Gerry Mulholland wrote the jingle “Independent Radio Galway 199” and the UCG choir sang it. It would be fun to hear a recording of that today. The broadcast hours quickly extended and went from 8am to 11pm. The content was mostly music, but there were a lot of discussions and debates, guest speakers, interviews, etc. People used the station as a messaging service. They were raided once by P&T staff and the gardaí, but they had a spare transmitter and were back on air within an hour. They had an inkling beforehand the raid would happen so two of the students set up a small table outside Matt O’Flaherty’s shop to collect signatures to “Save our Station”. A lady from Mervue was told that all their equipment would be taken during the raid and she said, “That’s terrible, you should call the gardaí.”

Another time, the transmitter was in an attic over Powells. The man in charge heard a warning bell and, thinking there was a raid, he opened a skylight, climbed out with the transmitter which was hot, slid down the roof on to a flat section, jumped a gap on to Taaffe’s roof and found a window there which he opened and went in. When the boys went looking for him, they found him drinking tea with Una Taaffe.

If a programme finished and the next presenter had not arrived, whoever was in the office had to take over the microphone. The news and current affairs team had occasional scoops and were taken seriously by the public. There was always great craic in the office.

When RTE 2 came on air, the advertising for Independent Radio dried up overnight and so, sadly, that station closed down on Saturday, July 28, 1979.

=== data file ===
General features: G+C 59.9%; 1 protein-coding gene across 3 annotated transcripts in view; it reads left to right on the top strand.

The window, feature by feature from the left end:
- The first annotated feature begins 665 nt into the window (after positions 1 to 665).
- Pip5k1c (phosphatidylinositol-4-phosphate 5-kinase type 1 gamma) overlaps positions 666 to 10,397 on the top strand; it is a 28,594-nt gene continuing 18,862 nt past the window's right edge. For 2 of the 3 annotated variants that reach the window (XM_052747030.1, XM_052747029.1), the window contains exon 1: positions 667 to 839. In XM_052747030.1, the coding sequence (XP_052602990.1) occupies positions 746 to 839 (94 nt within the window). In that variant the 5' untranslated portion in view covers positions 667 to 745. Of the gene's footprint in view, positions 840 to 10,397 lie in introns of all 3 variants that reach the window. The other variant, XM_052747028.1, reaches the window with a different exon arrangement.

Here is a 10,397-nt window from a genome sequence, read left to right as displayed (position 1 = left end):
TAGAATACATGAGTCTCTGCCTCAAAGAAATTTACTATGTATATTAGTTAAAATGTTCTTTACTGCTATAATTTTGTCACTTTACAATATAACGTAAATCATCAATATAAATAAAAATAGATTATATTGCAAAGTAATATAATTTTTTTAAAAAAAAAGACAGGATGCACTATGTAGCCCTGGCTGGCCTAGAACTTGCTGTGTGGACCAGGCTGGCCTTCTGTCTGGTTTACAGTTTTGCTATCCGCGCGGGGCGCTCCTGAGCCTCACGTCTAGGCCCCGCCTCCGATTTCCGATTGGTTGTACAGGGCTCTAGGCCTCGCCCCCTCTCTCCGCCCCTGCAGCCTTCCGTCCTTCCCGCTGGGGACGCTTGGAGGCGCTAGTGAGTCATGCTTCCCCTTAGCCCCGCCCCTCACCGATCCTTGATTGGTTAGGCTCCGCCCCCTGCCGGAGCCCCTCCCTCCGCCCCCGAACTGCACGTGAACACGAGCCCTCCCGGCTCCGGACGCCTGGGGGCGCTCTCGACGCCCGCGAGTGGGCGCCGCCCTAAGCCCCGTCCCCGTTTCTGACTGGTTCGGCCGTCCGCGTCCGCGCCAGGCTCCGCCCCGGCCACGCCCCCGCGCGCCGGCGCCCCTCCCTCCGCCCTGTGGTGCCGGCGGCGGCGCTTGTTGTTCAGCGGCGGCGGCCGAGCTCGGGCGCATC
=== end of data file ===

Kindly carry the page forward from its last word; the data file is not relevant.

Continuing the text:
Our thanks to Liam Stenson for today’s photograph which shows Fionnuala Concannon, Liam Stenson, Mary Hyland, and Mike Mulkerrins in the studio.


Tap to enlarge

Irish Press
May 1st 1978
Evening Herald
July 20th 1979
The Connacht Sentinel
July 31st 1979
Galway City Tribune
August 7th 2009

Station Reviews

IRG was really the very first radio station in Galway to garner any attention in the late ’70s.
Eamonn Geary, John O’Sullivan and Liam Stenson gave Galway City something new and exciting.
It lasted a little over a year but had a lasting effect for the stations to come.
Mike Mulkerrins (aka Paul Jones) was subsequently heard on WCCR a couple of years later.

Shane Martin

The following recollections are courtesy of ‘Gruhn’:

It was the late seventies. I was 11-13 y/o. We used to joke that the I in IRG stood for “Illegal”.

Every now and then, the music would just stop. The station had been raided again. But the Guards must have liked the station. Seems they never took the transmitter. Only a couple of turntables. And who was the biggest sponsor of the station? The local electronics shop. They’d be back on the air in half an hour or so!

They didn’t hide the office. Encouraged people to come on down. Say hi.

They did a quiz show. Once a day? I think it was if you answer ten questions correctly inside a minute you win the prize. If you didn’t know a question you could pass and they’d ask another. They had more than ten questions. One day the questioning went in the following manner:
“A low gap between two mountain peaks”
“To kick the ball to another player”
“Do well on exams”
“Try to get a date with a girl”
“Overtake in a car”

I do believe the contestant won.